He got in touch with Lina Gadi who was a marketing professional running an organization called Start Young Global, which helped young entrepreneurs start their own businesses. Wallace was a member of the organisation at the time and agreed with Gadi that she would come on as cofounder and head of marketing.
Gadi immediately put together a press release and started distributing it. Many rejections came in, but a blog called Mad News UK picked up the story and to both of their surprise it went viral “we really weren’t expecting the response we got, our phones never stopped buzzing that night” Wallace says. Soon after this, many of the publications who had initially reached out to them started to get back in touch and the pair found themselves packing products late into the night to keep up with the increased demand from all of the press coverage. Whilst it was a stressful time as the pair “found themselves working backwards because we hadn’t built scalable processes” Gadi says the feedback from this first batch of customers acted as “proof of concept that this is something the community needs and is worth spending significantly more time developing”.
Gadi realized this press coverage was something that they could leverage to meet people who could help them formalize the business and take it to the next level. She went about networking and was fortunate enough to come across Carol Savage, a strategy consultant. After an initial coffee, she came on board and helped them with business strategy and fundraising. They were then able to raise some angel investment to take the business to the next level and decided to spend time rebuilding the business from the ground up in a scalable way so it could achieve its potential.
This required rebranding, optimizing their marketing channels and completely re-formulating the products, which saw Wallace on the train every week to meet the manufacturers “as it needed to be something which genuinely solved the issues we claimed it did,” he says. After 2 years of work, the new line was ready to launch under the name Aaron Wallace.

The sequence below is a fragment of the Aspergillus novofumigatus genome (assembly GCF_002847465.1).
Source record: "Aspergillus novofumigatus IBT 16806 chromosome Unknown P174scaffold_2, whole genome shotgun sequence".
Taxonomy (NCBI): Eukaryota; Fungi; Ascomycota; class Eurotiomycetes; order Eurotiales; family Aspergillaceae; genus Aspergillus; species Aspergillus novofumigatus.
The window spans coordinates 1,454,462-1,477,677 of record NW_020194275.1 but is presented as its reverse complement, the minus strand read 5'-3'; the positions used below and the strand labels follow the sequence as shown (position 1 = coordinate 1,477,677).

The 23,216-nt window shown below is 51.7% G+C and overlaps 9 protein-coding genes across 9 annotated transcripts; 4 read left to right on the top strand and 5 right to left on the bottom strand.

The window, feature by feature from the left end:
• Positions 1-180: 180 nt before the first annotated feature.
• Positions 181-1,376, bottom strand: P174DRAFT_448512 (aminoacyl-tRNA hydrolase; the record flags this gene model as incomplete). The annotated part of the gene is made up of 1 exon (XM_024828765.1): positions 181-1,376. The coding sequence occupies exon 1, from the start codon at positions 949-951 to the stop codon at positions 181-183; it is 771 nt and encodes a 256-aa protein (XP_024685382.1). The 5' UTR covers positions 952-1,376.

The Future For Aaron Wallace
Today Wallace has closed the barbershop, devoting all of his time to building the product line, which he feels can reach more people, whilst Gadi spends most of her time marketing the brand. A key component to their success has been “building an authentic community where black men can engage in questions to do with their hair and beard.” Social media has been a huge contributor to this, as the brand is well represented across all major platforms. Additionally, Wallace’s training in barbershops hasn’t gone to waste, as many of the influencers and ambassadors they work with, who act as key voices in their community, are barbers who endorse the product and now have a product they are comfortable directing their customers to. Given how important the barbershop is in the black community it’s great to see Aaron Wallace and Lina Gadi take this community online and give the customers a quality hair care product they deserve.
This article is part of a series featuring diverse people making a difference. You can find more articles (click here) and if you have a story to tell or want to be updated as soon as new features are released message/follow me on Twitter @TommyASC91